MEMPHIS, Tenn. — If you’re a Hip Hop fan, it may be difficult to still comprehend that one year ago today rap sensation Young Dolph was murdered in Memphis. The deadly shootings of high-profile rap superstars such as Young Dolph and many others are sparking a conversation about rap culture and gun violence in society.

Tennessee State Representative Antonio Parkinson who at one time worked in the music industry, specifically Hip Hop, remembers his emotions when he learned Dolph had been fatally shot in Memphis last November.

“Saddened for the family and the fact that we lost such a big talent and such a big philanthropic person when it came to the people in our community and people in our city,” Parkinson recalled. I was in my office when I first heard about it, and like everyone else in the city and nationally, actually, we were shocked that it happened.”

The city of Memphis is where Young Dolph called home. The 36-year-old rapper, whose real name was Adolph Thornton, Jr., rose through the ranks from being a mixtape star to becoming a major contender on music streaming services.

“I was a fan of his music. He brought a different style to the music and rap game, and he was one of the individuals who helped to propel Memphis to the top of the food chain when it comes to the music business in our city,” Parkinson said.

Dolph’s murder appears to be part of a national trend that has claimed the life of at least one rapper every year dating back to 2018 with the murder of XXXTentacion, Nipsey Hussle, PnB Rock, and most recently Takeoff of the group Migos.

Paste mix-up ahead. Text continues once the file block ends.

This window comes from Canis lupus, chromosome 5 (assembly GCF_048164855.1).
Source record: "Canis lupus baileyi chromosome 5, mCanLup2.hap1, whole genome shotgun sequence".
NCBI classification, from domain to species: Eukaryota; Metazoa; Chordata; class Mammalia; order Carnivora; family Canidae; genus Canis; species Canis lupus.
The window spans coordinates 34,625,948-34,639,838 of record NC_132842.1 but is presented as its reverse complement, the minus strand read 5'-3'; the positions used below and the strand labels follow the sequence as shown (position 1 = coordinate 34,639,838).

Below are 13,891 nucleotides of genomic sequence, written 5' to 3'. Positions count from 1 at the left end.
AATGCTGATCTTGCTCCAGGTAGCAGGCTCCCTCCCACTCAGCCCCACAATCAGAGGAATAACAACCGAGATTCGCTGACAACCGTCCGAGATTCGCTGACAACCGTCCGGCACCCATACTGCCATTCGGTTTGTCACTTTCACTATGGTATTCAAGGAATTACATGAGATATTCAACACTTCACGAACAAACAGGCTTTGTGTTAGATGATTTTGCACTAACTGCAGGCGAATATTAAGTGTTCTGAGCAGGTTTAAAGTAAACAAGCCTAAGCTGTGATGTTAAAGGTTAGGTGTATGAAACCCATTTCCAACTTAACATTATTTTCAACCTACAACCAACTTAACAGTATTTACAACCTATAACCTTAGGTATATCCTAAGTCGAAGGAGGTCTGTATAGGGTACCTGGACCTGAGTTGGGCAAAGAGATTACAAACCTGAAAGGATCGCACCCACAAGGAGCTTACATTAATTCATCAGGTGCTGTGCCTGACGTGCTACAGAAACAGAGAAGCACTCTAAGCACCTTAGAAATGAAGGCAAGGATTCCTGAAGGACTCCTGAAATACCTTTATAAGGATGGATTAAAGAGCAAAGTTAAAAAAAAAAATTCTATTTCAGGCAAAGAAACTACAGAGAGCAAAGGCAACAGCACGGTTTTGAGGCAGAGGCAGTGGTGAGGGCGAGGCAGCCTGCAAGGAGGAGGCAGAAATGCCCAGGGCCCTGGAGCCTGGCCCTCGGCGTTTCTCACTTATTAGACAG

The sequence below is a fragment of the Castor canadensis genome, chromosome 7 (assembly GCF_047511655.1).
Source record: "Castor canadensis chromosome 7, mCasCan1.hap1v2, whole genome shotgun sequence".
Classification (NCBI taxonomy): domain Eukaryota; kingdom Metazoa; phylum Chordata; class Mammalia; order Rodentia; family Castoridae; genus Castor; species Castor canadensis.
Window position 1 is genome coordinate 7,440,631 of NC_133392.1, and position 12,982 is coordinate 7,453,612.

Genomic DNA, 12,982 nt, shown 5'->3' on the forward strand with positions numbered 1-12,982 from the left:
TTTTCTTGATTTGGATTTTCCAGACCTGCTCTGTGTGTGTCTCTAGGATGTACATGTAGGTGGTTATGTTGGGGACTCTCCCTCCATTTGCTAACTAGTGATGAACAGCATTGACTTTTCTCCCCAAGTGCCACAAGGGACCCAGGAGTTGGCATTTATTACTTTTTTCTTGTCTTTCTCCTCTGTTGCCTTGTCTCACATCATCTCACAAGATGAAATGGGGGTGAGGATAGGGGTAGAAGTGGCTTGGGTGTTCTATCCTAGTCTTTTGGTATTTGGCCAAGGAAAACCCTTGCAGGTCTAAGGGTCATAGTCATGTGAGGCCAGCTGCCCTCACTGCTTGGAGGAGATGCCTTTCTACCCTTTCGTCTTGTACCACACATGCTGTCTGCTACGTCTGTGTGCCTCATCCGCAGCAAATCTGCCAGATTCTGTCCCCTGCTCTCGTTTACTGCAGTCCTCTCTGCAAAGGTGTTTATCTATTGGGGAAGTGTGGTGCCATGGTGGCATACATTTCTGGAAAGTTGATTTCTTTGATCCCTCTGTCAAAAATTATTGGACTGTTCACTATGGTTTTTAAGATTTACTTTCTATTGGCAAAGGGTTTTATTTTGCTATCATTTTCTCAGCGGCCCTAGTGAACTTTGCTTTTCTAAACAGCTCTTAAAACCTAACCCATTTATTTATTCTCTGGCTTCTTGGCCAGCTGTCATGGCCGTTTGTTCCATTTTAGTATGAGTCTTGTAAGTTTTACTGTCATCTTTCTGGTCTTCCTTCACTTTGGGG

“These young black men who are in the business of rap, they’re dying almost daily now and these are big stars, individuals that have influenced music and that are big-time entertainers across the world that are not just coming out of Memphis, but Atlanta and other places like Los Angeles and these individuals, these young men are losing their lives,” Parkinson said.

Parkinson says we must find solutions to gun violence.

“We have people who’ve been traumatized that are traumatizing others and it not only says something about the violence happening in our city but also how we’re losing these young individuals who are in the music business also,” he said.

It’s a music business problem that some say is a reflection of a bigger problem: gun violence in society and how to solve it.

“We want justice not just in Young Dolph’s case, but every case where there’s a victim of violent crime or any other crime in our city,” Parkinson said.